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Miss the Gym? Here's One Reason Why You Should Get Paid To Walk Dogs


Written by Kim Rain

Veterinary reviewed by:

Published: 11/04/2020, edited: 10/26/2022

We all know that good health is the key to a long and happy life, and for many of us, that means regular exercise. Of course, working out isn’t always fun, but heading to a gym can provide the motivation that some of us need to stay on track and reach our fitness goals. 

However, since Covid-19 shut down many of the nation’s gyms and health studios, many of our workout routines have come to an end. If you miss the gym, you’re not alone! And if you are wondering how to keep your body in tip top shape, know that your health doesn’t have to be put on hold. 

You don’t need to buy an expensive machine, or craft an intricate home routine- being active can be simple, fun and profitable. That’s right, you can get in all your steps while making money walking adorable dogs. Let us show you how!

Can Walking Dogs Improve Your Health?

For those of you who think walking won’t do much good, think again! The Mayo Clinic recommends walking 150 minutes per week to help tackle several conditions that affect the body and mind. That works out to be just 21 minutes per day. An average dog walk is between 20 to 60 minutes, and features something a gym doesn’t- a cute, furry furiend who will love you for it! The more walks you do, the more exercise you get, which can directly help you during the coronavirus pandemic. How does it do that?

Regular exercise not only strengthens your muscles and bones, but it also helps curb obesity, one of the pre-existing conditions that can increase your risk of developing severe, and sometimes lethal complications from a Covid-19 infection. Daily exercise can also help reduce other pre-existing conditions, such as diabetes and high blood pressure. And studies have shown that just 30 minutes of exercise per day can lower your risk of heart attacks, strokes and heart disease. But wait, there’s more! Several studies have also found that even a single 45-minute walk can bolster your immune system and increase its capacity to eradicate viruses! 

With cases of coronavirus spiking across the nation, more than a third of Americans are reporting symptoms of anxiety and depression related to the pandemic. Daily exercise helps to release “good mood” hormones that can reduce feelings of panic, and ward off present and future depression!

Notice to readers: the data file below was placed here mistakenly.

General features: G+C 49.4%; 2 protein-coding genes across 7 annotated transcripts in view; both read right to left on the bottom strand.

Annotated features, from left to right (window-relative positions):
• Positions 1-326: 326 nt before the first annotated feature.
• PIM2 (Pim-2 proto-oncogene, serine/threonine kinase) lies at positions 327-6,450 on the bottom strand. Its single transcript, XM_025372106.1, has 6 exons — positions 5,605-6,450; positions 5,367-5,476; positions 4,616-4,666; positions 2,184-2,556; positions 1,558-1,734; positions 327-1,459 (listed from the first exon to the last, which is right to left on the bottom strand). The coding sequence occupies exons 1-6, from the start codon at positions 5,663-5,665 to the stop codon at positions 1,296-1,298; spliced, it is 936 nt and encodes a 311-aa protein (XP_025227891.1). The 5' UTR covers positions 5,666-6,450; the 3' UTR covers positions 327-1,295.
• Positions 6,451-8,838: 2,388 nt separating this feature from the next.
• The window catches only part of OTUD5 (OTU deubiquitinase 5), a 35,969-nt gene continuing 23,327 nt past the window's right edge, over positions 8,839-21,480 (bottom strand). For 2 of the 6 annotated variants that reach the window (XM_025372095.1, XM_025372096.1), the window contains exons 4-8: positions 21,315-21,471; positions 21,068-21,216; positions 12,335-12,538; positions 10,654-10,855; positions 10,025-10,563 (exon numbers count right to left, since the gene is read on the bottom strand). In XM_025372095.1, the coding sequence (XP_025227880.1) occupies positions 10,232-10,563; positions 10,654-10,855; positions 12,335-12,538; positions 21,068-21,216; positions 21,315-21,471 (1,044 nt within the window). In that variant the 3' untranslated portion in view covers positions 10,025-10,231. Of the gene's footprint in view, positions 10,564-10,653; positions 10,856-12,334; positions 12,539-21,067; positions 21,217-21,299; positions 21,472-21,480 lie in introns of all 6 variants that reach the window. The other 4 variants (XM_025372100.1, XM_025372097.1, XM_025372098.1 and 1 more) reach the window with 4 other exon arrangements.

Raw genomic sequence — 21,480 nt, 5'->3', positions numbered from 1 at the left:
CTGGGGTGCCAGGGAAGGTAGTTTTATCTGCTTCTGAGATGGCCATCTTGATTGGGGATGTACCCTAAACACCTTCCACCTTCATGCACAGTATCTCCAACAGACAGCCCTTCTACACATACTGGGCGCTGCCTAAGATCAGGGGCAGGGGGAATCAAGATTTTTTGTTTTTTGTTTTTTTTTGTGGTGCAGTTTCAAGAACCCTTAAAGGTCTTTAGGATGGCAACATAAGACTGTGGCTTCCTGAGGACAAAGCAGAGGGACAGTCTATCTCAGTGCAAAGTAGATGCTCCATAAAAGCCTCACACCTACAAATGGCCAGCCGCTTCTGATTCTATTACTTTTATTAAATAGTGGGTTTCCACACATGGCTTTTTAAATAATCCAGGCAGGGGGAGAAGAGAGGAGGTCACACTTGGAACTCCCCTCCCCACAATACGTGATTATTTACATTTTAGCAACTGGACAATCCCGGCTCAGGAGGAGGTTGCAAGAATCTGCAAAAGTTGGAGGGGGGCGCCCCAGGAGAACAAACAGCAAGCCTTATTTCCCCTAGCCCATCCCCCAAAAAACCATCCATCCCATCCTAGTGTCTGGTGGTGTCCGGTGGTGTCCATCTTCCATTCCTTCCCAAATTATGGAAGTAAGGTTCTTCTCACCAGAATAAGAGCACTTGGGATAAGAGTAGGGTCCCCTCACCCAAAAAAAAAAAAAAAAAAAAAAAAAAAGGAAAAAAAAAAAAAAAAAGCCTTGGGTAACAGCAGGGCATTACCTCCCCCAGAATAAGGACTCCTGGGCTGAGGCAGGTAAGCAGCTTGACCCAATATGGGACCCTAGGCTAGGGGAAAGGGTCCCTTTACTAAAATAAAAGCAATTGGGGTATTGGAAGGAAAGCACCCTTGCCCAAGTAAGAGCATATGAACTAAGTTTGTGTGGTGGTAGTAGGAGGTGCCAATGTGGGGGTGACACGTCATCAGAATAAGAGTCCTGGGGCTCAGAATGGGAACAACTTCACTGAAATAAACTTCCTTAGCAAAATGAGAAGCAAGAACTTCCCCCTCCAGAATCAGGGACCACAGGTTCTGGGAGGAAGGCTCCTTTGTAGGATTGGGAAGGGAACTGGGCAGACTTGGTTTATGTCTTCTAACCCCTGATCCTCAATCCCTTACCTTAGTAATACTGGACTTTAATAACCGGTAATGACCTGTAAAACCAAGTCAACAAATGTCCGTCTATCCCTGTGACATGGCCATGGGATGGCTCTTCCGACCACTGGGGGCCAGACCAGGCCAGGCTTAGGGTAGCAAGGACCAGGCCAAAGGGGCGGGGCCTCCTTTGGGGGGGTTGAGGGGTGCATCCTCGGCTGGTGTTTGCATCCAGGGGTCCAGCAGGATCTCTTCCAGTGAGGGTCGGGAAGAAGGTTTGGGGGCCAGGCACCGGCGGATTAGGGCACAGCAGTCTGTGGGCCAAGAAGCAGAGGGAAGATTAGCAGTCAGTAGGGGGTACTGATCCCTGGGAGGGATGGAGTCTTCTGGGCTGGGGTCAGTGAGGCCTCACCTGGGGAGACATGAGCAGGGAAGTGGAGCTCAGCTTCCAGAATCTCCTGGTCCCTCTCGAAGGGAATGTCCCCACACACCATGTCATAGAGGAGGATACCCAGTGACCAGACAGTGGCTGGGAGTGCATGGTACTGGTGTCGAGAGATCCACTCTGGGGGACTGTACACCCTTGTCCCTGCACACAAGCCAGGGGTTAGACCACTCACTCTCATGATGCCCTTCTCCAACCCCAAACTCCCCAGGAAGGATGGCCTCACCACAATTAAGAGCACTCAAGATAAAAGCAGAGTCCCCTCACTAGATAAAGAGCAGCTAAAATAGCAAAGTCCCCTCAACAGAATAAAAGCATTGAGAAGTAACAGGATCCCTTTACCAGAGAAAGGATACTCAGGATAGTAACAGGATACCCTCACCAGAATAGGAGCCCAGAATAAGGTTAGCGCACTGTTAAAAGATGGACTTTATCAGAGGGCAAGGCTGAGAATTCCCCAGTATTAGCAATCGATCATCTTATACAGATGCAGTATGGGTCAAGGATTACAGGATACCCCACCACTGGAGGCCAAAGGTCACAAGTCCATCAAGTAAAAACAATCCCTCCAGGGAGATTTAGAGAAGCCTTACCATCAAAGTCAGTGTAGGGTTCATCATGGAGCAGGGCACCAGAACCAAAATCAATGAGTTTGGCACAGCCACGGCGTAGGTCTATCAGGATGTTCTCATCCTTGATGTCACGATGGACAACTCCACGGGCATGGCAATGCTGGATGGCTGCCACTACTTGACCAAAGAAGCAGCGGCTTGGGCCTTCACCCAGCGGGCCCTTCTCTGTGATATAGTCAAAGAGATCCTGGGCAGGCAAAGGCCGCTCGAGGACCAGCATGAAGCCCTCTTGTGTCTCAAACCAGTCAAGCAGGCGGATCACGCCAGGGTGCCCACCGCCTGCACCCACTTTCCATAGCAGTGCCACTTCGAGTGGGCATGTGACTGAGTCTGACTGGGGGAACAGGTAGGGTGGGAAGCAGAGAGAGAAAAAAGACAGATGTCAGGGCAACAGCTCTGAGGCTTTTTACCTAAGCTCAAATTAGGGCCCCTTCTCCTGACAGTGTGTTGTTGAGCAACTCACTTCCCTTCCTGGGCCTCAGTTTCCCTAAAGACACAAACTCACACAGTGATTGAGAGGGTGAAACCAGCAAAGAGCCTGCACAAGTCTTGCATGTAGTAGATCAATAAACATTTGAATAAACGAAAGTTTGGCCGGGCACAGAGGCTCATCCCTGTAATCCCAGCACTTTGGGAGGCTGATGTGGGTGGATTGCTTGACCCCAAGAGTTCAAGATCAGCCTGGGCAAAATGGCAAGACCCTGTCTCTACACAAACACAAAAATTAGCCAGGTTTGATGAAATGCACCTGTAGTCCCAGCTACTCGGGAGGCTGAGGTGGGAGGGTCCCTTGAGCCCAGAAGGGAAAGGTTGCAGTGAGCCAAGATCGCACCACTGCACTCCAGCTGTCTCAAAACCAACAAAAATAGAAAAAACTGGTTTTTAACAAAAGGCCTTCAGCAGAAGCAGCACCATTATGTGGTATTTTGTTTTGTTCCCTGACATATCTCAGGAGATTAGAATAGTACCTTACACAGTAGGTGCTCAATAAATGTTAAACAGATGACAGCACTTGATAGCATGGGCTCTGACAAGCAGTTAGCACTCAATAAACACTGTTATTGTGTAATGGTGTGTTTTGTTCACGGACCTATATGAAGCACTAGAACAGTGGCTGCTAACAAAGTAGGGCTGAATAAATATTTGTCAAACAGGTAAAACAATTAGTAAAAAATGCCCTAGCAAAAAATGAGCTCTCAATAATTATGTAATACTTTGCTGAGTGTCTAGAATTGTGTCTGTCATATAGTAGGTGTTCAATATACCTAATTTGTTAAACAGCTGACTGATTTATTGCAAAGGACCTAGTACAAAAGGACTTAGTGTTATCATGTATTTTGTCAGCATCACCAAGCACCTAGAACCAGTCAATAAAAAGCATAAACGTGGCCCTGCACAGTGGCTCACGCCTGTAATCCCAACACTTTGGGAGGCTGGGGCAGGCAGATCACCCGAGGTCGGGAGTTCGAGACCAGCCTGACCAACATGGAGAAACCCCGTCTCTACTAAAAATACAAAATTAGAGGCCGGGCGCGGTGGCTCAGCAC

Where do dogs fit into all this, you may ask? Well, besides being a pawtastic way to get your steps in, spending time with dogs can lower your blood pressure, and reduce your depression and anxiety levels too. Playing with a dog boosts more of those “good mood” hormones, while reducing the release of cortisol, the stress-inducing hormone. 

What better way to give your body and mind a one-two punch towards health, and earn money at the same time, than by being a dog walker? Instead of paying a gym, you’ll be paid to exercise when you want, while spending time with adorable pups. But what about safety?

Covid-19 Safety for Dogs and Dog Walkers

Ok, let’s get real here. Dog walking is a dream job, but is it safe to do during a pandemic? 

With the right precautions, the answer is yes! Since the beginning of the coronavirus pandemic, Wag! has followed CDC guidelines to ensure the safety of dog walkers, dog pawrents, and their dogs in many ways. 

For instance, Wag! offers a ‘socially distanced service’, wherein pet pawrents can have their dog leashed and harnessed, and able to simply hand off to the dog walker upon arrival. Wag! also asks all pet pawrents and pet caregivers to:

  • Avoid contact with anyone if they are sick, or are experiencing symptoms of the virus such as coughing, fever, or difficulty breathing.

  • Wash hands with soap and water, or a hand sanitizer with 60% or higher alcohol content, for 20 seconds before and after any service, such as a dog walk. 

  •   Be sure your mouth and nose are covered when coughing or sneezing.

In addition to these, the CDC also offers these recommendations for both human and animal safety:

  • Keep dogs 6 feet apart from other people and animals. 

  • Keep from touching your eyes, nose and mouth until you wash your hands.

  • Avoid public areas such as dog parks.

  • Wear gloves when cleaning up and disposing of pet waste. 

  • Wear a mask to keep you and those around you protected.   

With these simple strategies, you can safely get moving with a happy pup by your side.

So, what are you waiting for? It’s time to start a new exercise routine that includes unconditional love, and money in your pocket. 

Want to take your dog walking to the next level? If you are interested in learning more about how to build a dog walking business, visit our in-depth guide to get you started.

For more information about becoming a dog walker, and Covid-19 safety, head to the Wag! website today!

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